We gave it a C
Driving in from the Pennsylvania suburbs on an overcast Thanksgiving morning, Jim (Oliver Platt), the genial plump father of the scrappy, nettlesome Burns clan, tells his family how eager he is to visit his daughter, a pigtailed punkette named April (Katie Holmes), and to meet her new boyfriend. ”Apparently,” he says, ”this guy Bobby reminds her of me!” The audience is meant to chortle at his innocent misperception, since Pieces of April has already established that Bobby (Derek Luke) is black. We’re meant to think, ”Boy, does Dad have a surprise coming!” But wait a minute: Why, exactly, is this a joke? Is it supposed to be ridiculous that Bobby could remind April of her father? Or that Jim might think so himself? The quaint racial blinders are really on the eyes of the filmmaker, Peter Hedges, who shoves his characters into the narrowest of sitcom slots and seals them there.
”Pieces of April” is only 81 minutes long, and it was shot on digital video, in a scrappy low-budget style that declares its homespun plainness in every shot. The entire movie unfolds on Thanksgiving, as Hedges cuts back and forth between the Burns family in their station wagon, squabbling and reminiscing as they cruise along the freeway toward New York City, and April in her Lower East Side walk-up as she frantically tries to cajole one of her neighbors into lending her the use of an oven so that she can prepare the big turkey roast. (Her own oven is on the blink.) The setup is appealingly small-scale, yet the film’s tone is one of fake intimacy — shtick parading as quirky truth. April’s haplessness in the kitchen is an overstated gag, and who are her neighbors? Let’s put it this way: ”sassy” middle-aged black couple, wacky psycho cat guy, sullen psycho vegan, and Sean Hayes as an anal-retentive yuppie who’s like Norman Bates gone ”Queer Eye.”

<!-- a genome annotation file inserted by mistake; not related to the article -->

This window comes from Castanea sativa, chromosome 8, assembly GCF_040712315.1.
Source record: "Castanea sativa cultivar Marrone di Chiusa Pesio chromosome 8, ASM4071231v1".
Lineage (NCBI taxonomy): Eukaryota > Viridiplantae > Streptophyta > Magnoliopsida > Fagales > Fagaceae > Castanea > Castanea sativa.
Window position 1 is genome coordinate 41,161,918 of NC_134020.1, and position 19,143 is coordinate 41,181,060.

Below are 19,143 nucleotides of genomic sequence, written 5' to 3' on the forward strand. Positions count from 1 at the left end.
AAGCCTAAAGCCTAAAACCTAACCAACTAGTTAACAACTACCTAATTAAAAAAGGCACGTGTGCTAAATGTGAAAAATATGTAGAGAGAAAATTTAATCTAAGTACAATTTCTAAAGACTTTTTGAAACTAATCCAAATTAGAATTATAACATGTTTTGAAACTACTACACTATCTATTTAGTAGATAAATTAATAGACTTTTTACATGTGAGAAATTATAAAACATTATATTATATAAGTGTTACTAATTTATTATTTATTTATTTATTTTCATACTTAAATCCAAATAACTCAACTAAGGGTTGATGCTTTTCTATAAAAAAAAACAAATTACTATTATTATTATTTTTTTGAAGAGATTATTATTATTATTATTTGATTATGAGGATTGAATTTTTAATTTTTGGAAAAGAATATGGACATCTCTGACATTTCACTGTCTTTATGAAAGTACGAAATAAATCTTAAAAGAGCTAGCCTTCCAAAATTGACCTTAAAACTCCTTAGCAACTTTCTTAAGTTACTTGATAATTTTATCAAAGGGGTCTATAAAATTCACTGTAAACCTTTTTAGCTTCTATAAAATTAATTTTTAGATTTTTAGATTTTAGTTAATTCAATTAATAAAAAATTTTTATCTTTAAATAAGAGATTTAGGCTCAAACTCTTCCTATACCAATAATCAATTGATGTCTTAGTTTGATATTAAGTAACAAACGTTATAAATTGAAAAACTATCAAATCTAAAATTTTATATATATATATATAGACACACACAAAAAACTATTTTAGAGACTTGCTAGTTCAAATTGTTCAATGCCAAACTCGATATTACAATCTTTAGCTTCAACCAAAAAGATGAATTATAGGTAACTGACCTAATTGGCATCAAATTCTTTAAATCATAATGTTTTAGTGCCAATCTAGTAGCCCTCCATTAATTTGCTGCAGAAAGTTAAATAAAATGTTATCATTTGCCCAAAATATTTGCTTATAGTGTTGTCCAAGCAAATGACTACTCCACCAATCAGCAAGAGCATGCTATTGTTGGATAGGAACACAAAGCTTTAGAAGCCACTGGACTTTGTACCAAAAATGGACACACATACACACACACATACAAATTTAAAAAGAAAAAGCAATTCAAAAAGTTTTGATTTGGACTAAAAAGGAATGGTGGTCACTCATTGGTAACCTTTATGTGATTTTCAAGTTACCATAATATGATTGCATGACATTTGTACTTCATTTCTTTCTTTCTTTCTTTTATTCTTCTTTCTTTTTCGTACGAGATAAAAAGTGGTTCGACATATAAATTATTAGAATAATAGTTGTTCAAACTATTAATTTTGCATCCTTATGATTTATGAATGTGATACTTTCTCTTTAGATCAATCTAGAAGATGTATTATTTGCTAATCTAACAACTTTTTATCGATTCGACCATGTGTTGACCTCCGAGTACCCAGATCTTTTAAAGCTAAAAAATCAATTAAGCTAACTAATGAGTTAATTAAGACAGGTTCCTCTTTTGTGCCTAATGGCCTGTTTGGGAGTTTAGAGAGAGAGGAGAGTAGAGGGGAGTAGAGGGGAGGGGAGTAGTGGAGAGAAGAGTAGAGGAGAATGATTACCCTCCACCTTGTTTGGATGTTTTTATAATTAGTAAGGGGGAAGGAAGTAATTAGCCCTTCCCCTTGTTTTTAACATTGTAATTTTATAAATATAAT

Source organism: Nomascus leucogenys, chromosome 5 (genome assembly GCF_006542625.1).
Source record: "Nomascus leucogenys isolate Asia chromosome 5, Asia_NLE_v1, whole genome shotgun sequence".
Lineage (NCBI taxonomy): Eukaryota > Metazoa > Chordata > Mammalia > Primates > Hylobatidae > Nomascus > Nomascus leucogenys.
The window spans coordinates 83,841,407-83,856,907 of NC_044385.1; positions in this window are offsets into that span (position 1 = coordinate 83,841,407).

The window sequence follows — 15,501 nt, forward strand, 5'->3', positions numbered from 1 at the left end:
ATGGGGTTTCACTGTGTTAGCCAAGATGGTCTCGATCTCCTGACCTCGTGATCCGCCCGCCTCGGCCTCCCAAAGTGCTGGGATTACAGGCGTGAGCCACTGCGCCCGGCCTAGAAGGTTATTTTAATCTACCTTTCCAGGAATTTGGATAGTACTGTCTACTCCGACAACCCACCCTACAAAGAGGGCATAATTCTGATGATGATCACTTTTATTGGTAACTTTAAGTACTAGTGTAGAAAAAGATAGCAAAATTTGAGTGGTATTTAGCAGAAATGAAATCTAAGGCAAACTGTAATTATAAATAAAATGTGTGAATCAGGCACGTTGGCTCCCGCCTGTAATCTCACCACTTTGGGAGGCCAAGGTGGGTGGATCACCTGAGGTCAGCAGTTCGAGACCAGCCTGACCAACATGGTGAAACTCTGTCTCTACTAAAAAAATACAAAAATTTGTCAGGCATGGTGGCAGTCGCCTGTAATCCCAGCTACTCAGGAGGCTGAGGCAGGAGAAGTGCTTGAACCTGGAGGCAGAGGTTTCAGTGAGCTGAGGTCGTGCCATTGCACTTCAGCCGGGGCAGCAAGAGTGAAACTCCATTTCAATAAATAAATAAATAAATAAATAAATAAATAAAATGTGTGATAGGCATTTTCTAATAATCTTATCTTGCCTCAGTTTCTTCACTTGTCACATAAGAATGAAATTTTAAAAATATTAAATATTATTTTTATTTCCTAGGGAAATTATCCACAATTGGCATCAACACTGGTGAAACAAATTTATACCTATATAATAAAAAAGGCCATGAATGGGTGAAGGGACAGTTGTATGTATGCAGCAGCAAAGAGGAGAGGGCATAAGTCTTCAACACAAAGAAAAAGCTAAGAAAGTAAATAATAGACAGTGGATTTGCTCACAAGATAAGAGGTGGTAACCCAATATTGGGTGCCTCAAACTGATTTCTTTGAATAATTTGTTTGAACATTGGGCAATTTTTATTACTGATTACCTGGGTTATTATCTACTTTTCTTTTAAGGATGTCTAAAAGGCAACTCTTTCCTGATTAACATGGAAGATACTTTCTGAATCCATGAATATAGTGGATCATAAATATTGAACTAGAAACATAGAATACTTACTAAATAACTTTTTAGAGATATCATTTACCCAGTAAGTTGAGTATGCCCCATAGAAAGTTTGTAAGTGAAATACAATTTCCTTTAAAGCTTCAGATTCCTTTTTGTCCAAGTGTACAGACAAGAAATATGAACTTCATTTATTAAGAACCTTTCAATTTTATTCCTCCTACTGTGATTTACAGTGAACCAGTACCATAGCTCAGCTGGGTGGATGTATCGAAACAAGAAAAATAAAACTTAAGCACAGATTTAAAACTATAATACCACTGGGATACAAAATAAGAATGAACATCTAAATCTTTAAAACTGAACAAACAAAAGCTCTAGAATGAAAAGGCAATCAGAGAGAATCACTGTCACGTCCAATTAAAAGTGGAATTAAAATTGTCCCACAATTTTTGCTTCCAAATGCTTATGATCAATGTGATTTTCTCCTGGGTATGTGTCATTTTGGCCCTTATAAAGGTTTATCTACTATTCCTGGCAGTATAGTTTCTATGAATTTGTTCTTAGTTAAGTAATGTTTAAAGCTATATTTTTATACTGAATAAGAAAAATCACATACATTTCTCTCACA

April is supposed to be the angry prodigal daughter who has spent her life at war with her mother, but all we see in Katie Holmes is the soul of softness and light. The one glint of honest comedy in ”Pieces of April” comes from Patricia Clarkson’s exuberantly hostile performance as Joy Burns, who isn’t just wisecracking through her breast-cancer therapy — she’s laughing, tearful yet open-eyed, at the grave. A viewer can embrace Clarkson even as the Instamatic feel-good ending violates everything she brings to the movie.